Hughes told Lee that he could help Lee pursue a career in modeling, and under the guise of creating a portfolio, Hughes took pictures of Lee wearing only underwear. (Filing No. 1 at 6; Filing No. 47-1 at 14-15.) When Lee was a junior in high school, Hughes may have attempted to fondle Lee's genitalia during one of Lee's trips to Hughes' home. (Filing No. 1 at 7; Filing No. 47-1 at 18.) During one visit, Lee awoke with his pants unbuckled and his underwear in disarray. (Filing No. 1 at 7; Filing No. 47-1 at 16-17.) Hughes also encouraged Lee to take showers at his home. (Filing No. 1 at 7; Filing No. 47-1 at 17-18.) Hughes would often be sitting at his computer while Lee showered. (Filing No. 1 at 7; Filing No. 47-1 at 18.) Eventually, Lee discovered a digital recording device in Hughes' bathroom. (Filing No. 1 at 10; Filing No. 47-1 at 24.) Lee did not return to Hughes' home after finding the recording device. (Filing No. 47-1 at 19.) Lee turned 18 on January 29, 2011. (Filing No. 56-1 at 2.)

         On January 16, 2014, Lee was told by federal and state law enforcement officials that Hughes had used a video recording device to record images of Lee while in the shower. (Filing No. 1 at 14.) Prior to receiving this information, Lee had not considered that Hughes might have retained videos and images of him in the shower. (Filing No. 1 at 14.) Lee filed this Complaint on September 23, 2015.

         On August 3, 2016, Defendants moved for summary judgment, asserting that Lee's claims were barred by the applicable statute of limitations.

         II. SUMMARY JUDGMENT STANDARD

         Federal Rule of Civil Procedure 56 provides that summary judgment is appropriate if “the pleadings, depositions, answers to interrogatories, and admissions on file, together with the affidavits, if any, show that there is no genuine issue as to any material fact and that the moving party is entitled to a judgment as a matter of law.” Hemsworth v. Quotesmith.com, Inc., 476 F.3d 487, 489-90 (7th Cir. 2007). In ruling on a motion for summary judgment, the court reviews “the record in the light most favorable to the non-moving party and draw[s] all reasonable inferences in that party's favor.” Zerante, 555 F.3d at 584 (citation omitted). “However, inferences that are supported by only speculation or conjecture will not defeat a summary judgment motion.” Dorsey v. Morgan Stanley, 507 F.3d 624, 627 (7th Cir. 2007) (citation and quotation marks omitted). Additionally, “[a] party who bears the burden of proof on a particular issue may not rest on its pleadings, but must affirmatively demonstrate, by specific factual allegations, that there is a genuine issue of material fact that requires trial.” Hemsworth, 476 F.3d at 490 (citation omitted). “The opposing party cannot meet this burden with conclusory statements or speculation but only with appropriate citations to relevant admissible evidence.” Sink v. Knox County Hosp., 900 F.Supp. 1065, 1072 (S.D. Ind. 1995) (citations omitted).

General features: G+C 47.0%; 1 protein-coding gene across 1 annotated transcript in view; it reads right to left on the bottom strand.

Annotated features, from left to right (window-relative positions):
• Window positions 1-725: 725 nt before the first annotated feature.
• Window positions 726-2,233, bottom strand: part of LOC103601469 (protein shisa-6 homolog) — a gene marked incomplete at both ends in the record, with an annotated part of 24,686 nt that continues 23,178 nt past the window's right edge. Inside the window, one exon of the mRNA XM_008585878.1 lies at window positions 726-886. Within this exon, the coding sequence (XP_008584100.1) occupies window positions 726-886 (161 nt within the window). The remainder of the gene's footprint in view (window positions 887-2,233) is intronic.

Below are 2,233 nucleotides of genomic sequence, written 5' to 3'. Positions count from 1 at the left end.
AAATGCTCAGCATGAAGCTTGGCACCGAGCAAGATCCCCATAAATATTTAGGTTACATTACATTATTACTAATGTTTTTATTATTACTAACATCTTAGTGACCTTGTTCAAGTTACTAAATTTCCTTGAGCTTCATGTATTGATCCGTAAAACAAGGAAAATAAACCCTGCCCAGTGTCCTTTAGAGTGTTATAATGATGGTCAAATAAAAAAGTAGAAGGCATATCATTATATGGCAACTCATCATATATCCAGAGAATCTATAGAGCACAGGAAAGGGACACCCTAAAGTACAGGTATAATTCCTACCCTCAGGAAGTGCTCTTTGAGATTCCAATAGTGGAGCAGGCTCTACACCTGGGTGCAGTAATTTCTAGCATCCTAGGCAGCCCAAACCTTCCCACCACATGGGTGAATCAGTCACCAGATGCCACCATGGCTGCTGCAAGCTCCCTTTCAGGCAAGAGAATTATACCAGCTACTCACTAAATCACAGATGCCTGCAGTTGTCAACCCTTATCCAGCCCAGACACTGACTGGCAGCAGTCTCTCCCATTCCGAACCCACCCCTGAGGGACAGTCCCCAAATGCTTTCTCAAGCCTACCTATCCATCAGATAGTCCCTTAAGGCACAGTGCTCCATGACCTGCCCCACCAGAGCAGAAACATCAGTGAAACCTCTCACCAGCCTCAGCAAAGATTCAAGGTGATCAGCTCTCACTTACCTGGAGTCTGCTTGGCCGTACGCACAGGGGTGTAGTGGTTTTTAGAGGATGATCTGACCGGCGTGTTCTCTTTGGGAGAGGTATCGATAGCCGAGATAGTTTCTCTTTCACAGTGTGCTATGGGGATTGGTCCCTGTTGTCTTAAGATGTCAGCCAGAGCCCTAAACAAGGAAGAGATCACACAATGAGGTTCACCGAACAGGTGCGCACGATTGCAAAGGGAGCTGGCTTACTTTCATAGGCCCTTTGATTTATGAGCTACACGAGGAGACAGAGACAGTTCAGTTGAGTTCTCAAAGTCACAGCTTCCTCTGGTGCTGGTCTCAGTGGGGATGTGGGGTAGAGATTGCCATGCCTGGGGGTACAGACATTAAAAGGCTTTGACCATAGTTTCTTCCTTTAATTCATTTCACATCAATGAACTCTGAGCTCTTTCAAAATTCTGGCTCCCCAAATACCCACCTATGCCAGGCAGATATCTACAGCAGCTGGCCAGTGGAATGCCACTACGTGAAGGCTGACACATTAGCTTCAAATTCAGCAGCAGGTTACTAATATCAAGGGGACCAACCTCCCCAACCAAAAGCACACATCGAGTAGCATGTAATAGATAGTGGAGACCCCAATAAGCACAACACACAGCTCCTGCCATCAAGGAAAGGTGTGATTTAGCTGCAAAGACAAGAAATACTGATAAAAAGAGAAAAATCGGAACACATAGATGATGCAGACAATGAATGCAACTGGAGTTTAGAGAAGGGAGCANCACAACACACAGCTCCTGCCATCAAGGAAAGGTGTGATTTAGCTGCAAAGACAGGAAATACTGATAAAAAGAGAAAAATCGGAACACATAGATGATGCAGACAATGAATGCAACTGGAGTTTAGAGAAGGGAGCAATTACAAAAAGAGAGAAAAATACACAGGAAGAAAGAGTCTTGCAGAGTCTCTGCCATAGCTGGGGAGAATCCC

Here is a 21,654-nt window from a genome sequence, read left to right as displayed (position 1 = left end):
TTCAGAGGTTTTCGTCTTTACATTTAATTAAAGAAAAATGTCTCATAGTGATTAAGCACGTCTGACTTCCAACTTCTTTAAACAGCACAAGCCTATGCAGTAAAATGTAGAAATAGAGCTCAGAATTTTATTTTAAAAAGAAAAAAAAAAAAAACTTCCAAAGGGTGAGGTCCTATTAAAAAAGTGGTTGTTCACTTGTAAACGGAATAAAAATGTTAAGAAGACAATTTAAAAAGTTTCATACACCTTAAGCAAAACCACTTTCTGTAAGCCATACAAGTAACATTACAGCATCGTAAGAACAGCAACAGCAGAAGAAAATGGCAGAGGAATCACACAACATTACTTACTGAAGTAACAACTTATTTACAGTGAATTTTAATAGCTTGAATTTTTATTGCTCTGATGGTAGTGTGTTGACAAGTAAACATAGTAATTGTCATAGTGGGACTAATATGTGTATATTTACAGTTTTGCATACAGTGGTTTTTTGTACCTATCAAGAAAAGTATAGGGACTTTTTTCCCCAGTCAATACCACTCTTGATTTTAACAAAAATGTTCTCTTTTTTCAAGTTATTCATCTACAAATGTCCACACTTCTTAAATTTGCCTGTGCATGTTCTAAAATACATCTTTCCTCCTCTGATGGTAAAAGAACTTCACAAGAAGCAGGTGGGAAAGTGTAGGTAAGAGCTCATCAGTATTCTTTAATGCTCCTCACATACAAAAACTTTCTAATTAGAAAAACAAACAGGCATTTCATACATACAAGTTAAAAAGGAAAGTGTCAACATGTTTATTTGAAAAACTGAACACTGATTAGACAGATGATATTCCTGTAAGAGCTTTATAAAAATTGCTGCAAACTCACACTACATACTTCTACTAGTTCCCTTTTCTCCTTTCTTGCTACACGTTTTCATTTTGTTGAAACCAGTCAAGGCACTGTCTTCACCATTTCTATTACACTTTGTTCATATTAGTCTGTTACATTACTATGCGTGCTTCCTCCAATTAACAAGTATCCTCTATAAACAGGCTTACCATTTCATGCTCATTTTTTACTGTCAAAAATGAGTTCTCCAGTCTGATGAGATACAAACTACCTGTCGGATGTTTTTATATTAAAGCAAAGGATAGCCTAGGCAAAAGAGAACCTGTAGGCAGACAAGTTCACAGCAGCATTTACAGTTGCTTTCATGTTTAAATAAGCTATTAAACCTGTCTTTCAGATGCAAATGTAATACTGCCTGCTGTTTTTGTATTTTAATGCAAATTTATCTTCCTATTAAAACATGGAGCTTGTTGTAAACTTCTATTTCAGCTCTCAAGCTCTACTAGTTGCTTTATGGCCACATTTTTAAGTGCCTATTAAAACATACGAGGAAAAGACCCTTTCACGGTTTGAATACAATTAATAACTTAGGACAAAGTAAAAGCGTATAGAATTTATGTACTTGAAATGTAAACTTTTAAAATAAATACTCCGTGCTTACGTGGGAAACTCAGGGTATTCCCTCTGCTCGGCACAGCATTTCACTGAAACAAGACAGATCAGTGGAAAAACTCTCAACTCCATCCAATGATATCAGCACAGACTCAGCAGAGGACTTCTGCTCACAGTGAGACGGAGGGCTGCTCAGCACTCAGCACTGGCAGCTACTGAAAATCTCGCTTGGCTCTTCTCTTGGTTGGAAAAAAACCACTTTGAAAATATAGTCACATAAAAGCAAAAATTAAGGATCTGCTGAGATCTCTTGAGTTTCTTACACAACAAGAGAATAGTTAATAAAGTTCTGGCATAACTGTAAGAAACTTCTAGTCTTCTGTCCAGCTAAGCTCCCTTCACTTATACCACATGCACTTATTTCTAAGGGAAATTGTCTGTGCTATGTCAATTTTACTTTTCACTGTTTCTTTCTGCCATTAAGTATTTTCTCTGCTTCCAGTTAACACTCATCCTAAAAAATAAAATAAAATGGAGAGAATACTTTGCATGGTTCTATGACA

“In much the same way that a court is not required to scour the record in search of evidence to defeat a motion for summary judgment, nor is it permitted to conduct a paper trial on the merits of [the] claim.” Ritchie v. Glidden Co., 242 F.3d 713, 723 (7th Cir. 2001) (citations and quotation marks omitted). “[N]either the mere existence of some alleged factual dispute between the parties nor the existence of some metaphysical doubt as to the material facts is sufficient to defeat a motion for summary judgment.” Chiaramonte v. Fashion Bed Grp., Inc., 129 F.3d 391, 395 (7th Cir. 1997) (citations and quotation marks omitted).

         III. DISCUSSION

         Defendants assert that the applicable statute of limitations on Lee's claims is two years from the date that Lee's cause of action accrued. (Filing No. 43 at 8-12.) They argue that Lee's claims accrued, at the latest, in June 2011 when Lee graduated from high school, meaning that the statute of limitations expired in June of 2013. (Filing No. 43 at 14.) Because Lee did not ...